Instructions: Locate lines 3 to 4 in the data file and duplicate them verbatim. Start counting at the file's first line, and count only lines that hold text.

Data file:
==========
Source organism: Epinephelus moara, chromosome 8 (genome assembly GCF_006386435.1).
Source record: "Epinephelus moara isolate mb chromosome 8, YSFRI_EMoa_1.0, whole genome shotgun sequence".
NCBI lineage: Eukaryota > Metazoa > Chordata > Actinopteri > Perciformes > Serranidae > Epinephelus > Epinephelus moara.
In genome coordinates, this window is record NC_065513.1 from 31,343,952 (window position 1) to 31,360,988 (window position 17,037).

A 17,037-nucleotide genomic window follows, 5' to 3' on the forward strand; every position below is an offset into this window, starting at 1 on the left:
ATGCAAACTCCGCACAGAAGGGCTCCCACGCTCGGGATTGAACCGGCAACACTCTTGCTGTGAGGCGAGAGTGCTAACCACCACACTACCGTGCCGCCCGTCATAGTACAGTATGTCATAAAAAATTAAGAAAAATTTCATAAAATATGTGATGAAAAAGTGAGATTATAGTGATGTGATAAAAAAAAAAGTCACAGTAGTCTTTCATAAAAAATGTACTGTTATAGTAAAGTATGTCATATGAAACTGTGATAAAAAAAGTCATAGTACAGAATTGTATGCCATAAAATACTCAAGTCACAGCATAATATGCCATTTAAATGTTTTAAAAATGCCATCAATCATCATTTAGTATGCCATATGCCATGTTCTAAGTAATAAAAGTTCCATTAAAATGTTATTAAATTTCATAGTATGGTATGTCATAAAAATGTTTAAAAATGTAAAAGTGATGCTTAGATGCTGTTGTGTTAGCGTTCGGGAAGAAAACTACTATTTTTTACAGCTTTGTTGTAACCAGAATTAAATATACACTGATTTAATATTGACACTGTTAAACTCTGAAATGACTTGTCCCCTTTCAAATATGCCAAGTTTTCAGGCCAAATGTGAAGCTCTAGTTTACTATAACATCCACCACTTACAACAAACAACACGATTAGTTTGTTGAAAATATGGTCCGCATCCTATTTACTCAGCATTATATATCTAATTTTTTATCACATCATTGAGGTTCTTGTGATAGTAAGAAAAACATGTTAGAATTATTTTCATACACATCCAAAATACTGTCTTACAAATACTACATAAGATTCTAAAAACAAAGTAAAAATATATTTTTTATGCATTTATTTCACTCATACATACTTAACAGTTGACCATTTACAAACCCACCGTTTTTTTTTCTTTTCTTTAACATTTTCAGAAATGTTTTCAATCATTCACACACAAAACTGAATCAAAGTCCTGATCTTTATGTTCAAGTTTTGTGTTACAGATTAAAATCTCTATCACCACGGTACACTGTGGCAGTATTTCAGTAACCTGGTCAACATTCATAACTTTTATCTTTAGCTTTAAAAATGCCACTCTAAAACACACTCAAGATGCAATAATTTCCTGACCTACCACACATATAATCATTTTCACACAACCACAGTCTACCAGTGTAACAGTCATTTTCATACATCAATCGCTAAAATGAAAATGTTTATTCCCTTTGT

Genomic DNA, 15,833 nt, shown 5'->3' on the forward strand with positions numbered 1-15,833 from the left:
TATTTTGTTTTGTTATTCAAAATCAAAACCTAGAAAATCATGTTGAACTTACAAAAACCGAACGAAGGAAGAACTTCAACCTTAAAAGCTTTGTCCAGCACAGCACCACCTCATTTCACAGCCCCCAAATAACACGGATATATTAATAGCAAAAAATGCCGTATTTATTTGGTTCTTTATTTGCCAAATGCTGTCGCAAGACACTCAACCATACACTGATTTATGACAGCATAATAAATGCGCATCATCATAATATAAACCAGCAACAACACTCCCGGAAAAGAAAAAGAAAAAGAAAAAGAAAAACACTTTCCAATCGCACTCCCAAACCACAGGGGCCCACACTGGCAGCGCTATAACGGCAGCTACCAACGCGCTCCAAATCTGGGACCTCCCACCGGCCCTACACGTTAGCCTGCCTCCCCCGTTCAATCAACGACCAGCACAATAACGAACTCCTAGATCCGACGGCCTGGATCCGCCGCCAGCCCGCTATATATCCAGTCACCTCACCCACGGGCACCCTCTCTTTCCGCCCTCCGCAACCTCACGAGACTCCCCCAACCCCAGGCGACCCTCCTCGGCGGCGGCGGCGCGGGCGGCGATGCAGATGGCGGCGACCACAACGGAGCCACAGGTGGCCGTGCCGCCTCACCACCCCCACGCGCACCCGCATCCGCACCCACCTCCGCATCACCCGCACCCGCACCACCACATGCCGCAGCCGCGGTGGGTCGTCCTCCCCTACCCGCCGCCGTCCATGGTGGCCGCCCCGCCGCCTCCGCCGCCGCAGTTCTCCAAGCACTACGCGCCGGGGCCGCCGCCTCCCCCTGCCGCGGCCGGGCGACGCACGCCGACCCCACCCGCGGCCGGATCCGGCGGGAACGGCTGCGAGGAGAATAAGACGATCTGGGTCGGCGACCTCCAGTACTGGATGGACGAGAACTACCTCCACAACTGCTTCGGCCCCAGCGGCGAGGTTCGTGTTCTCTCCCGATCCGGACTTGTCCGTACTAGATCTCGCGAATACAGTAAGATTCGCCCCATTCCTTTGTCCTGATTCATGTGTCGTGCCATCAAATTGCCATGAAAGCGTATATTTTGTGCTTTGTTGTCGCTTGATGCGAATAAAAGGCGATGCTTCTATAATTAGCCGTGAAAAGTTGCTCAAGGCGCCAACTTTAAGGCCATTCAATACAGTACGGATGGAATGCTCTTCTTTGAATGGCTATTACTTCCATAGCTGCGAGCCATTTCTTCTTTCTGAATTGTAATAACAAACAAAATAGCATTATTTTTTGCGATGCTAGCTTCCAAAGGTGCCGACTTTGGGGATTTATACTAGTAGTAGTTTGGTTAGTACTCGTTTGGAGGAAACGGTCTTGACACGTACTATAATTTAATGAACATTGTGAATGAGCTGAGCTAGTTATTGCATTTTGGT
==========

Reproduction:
NCBI lineage: Eukaryota > Metazoa > Chordata > Actinopteri > Perciformes > Serranidae > Epinephelus > Epinephelus moara.
In genome coordinates, this window is record NC_065513.1 from 31,343,952 (window position 1) to 31,360,988 (window position 17,037).